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Renal scintigraphy is a nuclear chemical imaging method that is used to conduct an in-depth evaluation of a patient’s blood flow and kidney functionality. This test might also be called a renal scan, radioisotope renography, renal imaging or nuclear medicine renal scan. There are several types of renal scintigraphy, each involving the injection of radioisotopes into the bloodstream followed by tracking and imaging the radioactive tracers with a special camera as the chemicals make their way to the kidneys. The entire scan typically lasts 30-60 minutes and causes no discomfort beyond an initial pinprick.
The two most common types of renal scintigraphy require the use of the radiopharmaceuticals diethylene triamine pentaacetic acid (DTPA) and mercapto acetyl tri glycine (MAG3). In the majority of patients, DTPA provides sufficient imaging, but occasionally MAG3 produces clearer images in senior citizens and the very young. Renal imaging poses few health risks and almost no aftereffects, but pregnant women and nursing mothers are advised to inform the radiology technician about their condition. In rare cases, some patients exhibit allergies to certain nuclear medicines and might experience adverse effects following the procedure.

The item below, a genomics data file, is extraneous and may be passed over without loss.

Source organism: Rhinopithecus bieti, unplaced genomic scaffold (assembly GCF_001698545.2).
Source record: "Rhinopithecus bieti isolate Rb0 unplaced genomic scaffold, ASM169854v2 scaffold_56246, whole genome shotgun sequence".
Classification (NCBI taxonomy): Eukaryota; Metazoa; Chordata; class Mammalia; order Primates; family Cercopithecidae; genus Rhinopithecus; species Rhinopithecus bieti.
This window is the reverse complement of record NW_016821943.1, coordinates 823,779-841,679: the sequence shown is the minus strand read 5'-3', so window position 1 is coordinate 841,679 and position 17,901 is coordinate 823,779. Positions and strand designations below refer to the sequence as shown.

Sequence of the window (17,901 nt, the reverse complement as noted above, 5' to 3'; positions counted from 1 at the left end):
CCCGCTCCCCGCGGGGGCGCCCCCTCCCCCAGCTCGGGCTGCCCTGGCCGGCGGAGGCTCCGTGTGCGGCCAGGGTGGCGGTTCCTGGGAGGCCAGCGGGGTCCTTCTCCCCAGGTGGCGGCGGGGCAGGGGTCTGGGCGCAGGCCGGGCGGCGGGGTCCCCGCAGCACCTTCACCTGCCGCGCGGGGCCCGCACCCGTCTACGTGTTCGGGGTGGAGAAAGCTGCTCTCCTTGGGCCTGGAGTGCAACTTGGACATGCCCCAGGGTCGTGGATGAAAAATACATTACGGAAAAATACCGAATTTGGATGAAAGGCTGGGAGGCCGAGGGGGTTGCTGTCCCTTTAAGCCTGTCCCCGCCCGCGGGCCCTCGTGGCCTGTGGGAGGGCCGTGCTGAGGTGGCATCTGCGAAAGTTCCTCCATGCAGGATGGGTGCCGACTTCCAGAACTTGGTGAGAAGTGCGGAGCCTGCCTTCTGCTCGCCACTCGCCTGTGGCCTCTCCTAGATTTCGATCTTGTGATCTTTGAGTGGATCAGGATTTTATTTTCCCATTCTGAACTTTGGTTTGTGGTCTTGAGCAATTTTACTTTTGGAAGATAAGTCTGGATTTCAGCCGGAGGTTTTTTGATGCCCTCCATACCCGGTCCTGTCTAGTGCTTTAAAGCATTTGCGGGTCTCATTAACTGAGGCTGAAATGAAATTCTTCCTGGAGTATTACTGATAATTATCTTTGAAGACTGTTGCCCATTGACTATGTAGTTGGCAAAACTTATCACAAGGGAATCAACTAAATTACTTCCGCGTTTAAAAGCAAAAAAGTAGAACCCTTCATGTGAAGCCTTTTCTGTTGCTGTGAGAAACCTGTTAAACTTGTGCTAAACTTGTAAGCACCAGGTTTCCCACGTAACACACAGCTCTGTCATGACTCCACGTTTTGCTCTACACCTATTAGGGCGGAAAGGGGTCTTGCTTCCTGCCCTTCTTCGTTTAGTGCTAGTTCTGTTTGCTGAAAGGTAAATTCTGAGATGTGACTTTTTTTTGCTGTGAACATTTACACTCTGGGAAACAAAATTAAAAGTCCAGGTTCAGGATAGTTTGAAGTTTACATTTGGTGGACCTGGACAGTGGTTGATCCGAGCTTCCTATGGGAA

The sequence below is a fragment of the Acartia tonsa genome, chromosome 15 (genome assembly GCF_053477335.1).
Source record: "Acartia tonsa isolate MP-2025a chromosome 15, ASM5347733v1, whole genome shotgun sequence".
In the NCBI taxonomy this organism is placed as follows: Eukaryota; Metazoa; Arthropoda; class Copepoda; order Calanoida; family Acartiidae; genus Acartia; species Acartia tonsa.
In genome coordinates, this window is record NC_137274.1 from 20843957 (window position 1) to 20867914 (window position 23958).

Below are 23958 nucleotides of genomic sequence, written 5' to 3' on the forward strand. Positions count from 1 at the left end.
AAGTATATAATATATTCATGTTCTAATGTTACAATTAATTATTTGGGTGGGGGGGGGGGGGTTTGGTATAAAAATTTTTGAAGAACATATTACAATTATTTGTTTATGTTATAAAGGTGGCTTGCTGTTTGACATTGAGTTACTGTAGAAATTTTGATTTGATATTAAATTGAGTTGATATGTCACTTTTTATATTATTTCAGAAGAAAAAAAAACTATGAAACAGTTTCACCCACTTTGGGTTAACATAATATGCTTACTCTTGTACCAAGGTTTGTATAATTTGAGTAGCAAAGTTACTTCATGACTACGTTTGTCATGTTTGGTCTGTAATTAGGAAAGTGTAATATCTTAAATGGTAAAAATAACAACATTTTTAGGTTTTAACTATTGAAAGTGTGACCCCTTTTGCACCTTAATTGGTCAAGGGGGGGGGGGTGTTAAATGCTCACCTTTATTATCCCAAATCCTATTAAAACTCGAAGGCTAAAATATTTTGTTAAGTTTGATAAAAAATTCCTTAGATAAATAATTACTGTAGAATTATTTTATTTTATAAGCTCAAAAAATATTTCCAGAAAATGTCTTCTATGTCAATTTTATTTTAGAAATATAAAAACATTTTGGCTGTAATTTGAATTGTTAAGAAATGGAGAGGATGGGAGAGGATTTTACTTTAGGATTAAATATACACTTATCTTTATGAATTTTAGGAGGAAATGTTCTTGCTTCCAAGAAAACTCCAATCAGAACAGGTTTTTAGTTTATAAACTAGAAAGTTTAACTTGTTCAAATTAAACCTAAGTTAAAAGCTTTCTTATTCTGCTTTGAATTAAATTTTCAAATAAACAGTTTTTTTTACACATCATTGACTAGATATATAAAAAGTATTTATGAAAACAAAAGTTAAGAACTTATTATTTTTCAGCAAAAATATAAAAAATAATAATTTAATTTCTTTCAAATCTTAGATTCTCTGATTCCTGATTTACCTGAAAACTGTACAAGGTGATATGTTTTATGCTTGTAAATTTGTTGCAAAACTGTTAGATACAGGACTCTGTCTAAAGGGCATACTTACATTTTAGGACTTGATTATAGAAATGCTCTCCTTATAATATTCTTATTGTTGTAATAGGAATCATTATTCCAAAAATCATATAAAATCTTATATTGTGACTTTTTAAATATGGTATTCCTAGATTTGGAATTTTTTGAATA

Healthcare providers use renal scintigraphy to evaluate existing disorders and to determine the reason for undiagnosed health problems related to the kidneys. In people who have received renal transplants, scanning with isotopes is one of the methods that doctors use to detect and treat organ rejection or abnormal fluid circulation in the kidneys. A renal scan can also uncover dangerous health conditions such as renovascular hypertension and the narrowing of the arteries that are responsible for delivering blood to the kidneys. Additionally, the clinical tracing of radioisotopes in the blood might illuminate specific areas of urinary system blockage that have resulted from trauma or damage to the kidneys.
In most cases, patients can expect a renal scintigraphy session to occur in a familiar clinical setting. A blood pressure cuff or tourniquet is applied to the upper arm, and a technician injects radioactive material into the bloodstream through a tube or cannula. As soon as the technician loosens the tourniquet, the isotopes begin their journey to the kidneys through the circulatory system. Occasionally, a second injection containing the diuretic frusemide might be administered via the cannula about 15 minutes later. Frusemide increases the production and flow of urine through the ureters, making obstructions in the urinary system easier to locate.
At this point, the technician uses a gamma camera to capture several images of the kidneys. Gamma cameras are imaging devices that are specially equipped to locate and track radioisotopes throughout the body. After the session, a technician analyzes the images with computer software and forwards the results to the patient’s physician.
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